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Foxconn: 11 hurt in 'personal' fights between workers

It all kicked off after booze-ridden bash, claims manufacturer

Workers in a Foxconn plant, credit: Steve Jurvetson from Menlo Park, USA

Eleven Foxconn workers were hurt after a "large fight" broke out among them near the Nintendo, Dell and Nokia supplier's factory last week, the firm has confirmed.

Between 300 and 400 people joined in with the ruckus on Thursday evening, which took place in the eastern city of Yanta after what Foxconn described as a gathering where alcohol was consumed in celebration of the Chinese Mid-Autumn Festival.

Over the weekend, rumours spread that three people had been killed in the riots, but Foxconn strongly denied the claim and no other reliable source has confirmed this.

An amateur video posted on sina.com.cn has been circulating on Twitter which shows a man lying injured on the floor and a large group of men wielding sticks. A large group of police officers then move in and attempt to pacify the crowd, before whomever is holding the camera retreats to safety. However, the connection between this video and the worker unrest has not been pinned down, nor has the vid been verified.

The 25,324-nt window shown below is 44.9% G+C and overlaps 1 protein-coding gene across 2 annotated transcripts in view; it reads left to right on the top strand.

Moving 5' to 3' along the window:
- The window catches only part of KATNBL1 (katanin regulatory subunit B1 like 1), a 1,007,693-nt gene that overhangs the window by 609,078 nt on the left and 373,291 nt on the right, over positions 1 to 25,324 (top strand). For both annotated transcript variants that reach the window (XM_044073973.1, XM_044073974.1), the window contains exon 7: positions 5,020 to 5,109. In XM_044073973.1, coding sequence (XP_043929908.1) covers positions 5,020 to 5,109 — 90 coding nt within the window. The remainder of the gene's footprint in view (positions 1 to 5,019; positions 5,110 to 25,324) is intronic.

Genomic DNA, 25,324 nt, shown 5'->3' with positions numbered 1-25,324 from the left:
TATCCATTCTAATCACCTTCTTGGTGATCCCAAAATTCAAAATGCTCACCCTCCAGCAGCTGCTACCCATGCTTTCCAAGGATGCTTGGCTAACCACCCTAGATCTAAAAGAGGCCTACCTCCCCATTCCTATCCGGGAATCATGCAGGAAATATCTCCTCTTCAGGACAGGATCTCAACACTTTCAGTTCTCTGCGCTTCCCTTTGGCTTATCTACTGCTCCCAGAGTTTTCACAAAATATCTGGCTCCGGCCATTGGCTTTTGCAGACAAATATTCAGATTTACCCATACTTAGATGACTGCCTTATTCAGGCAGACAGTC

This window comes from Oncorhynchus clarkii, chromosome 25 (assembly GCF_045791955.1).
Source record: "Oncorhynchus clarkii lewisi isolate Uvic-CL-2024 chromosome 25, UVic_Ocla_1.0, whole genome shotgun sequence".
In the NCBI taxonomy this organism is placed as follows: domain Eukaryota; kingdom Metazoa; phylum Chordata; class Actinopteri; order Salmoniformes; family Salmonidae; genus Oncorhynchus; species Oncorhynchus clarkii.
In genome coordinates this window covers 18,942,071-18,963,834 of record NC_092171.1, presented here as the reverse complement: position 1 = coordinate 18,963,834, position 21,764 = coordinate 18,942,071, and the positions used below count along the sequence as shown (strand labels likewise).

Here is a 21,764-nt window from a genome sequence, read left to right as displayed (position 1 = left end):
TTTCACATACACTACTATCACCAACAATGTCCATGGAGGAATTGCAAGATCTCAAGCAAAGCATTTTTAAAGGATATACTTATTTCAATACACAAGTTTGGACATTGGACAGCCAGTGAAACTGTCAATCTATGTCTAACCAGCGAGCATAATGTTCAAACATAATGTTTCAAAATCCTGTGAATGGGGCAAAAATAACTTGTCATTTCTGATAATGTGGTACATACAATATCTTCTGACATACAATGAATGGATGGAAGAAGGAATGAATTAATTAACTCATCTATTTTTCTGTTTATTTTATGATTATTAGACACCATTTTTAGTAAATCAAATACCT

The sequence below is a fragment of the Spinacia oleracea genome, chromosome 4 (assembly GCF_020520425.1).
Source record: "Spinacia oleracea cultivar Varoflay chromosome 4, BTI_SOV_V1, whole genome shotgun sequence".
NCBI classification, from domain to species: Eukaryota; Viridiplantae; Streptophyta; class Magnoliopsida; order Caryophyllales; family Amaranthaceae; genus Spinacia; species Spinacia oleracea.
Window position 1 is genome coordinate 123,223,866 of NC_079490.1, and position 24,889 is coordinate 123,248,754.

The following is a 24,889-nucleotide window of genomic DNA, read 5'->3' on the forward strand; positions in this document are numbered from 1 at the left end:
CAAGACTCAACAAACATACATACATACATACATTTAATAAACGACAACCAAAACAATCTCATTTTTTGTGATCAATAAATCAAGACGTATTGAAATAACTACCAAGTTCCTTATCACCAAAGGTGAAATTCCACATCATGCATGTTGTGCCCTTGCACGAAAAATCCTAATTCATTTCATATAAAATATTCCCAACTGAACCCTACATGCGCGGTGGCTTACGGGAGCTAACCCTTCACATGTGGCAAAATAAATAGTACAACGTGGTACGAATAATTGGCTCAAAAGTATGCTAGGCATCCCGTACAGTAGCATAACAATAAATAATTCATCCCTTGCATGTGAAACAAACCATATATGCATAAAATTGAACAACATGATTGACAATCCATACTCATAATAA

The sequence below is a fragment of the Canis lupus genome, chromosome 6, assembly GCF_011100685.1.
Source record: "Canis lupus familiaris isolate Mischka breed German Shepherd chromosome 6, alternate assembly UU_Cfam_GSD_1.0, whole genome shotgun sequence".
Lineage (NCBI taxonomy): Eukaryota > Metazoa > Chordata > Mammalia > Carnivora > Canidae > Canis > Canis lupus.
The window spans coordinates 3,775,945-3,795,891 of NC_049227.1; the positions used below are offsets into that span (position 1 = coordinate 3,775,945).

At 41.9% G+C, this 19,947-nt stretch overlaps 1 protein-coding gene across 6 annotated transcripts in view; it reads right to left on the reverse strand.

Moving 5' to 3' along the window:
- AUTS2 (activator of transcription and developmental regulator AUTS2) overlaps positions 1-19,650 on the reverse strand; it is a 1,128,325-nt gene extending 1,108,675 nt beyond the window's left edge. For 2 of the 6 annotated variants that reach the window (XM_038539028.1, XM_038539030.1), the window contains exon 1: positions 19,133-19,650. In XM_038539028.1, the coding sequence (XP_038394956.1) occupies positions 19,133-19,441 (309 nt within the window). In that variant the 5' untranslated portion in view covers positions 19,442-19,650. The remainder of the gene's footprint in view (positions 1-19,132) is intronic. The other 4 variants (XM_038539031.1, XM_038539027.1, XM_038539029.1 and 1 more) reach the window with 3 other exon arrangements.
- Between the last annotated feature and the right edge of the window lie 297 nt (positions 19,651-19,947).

Two days later, the rival groups apparently met again and began hurling abuse at each other. However, there was no subsequent violence.

Foxconn told the Wall Street Journal that the fight was "of a personal nature". It is currently working with law enforcement agencies to establish what happened and identify the instigators.

More than 2,000 people rioted a year ago.

Foxconn factories have been the backdrop of widely publicised worker suicides and even reports that some of them were prostituting themselves to earn more cash. There have been a number of strikes in the past year.

"Large-scale fights simply do not break out at well-run factories with a contented and well-paid workforce," said Geoff Crothall, a spokesman for China Labour Bulletin, a Hong Kong-based workers' group which keeps an eye on Foxconn.

Foxconn is famous for making Apple products and also works to build tech for Nintendo, Sony and Hewlett-Packard, among others. ®

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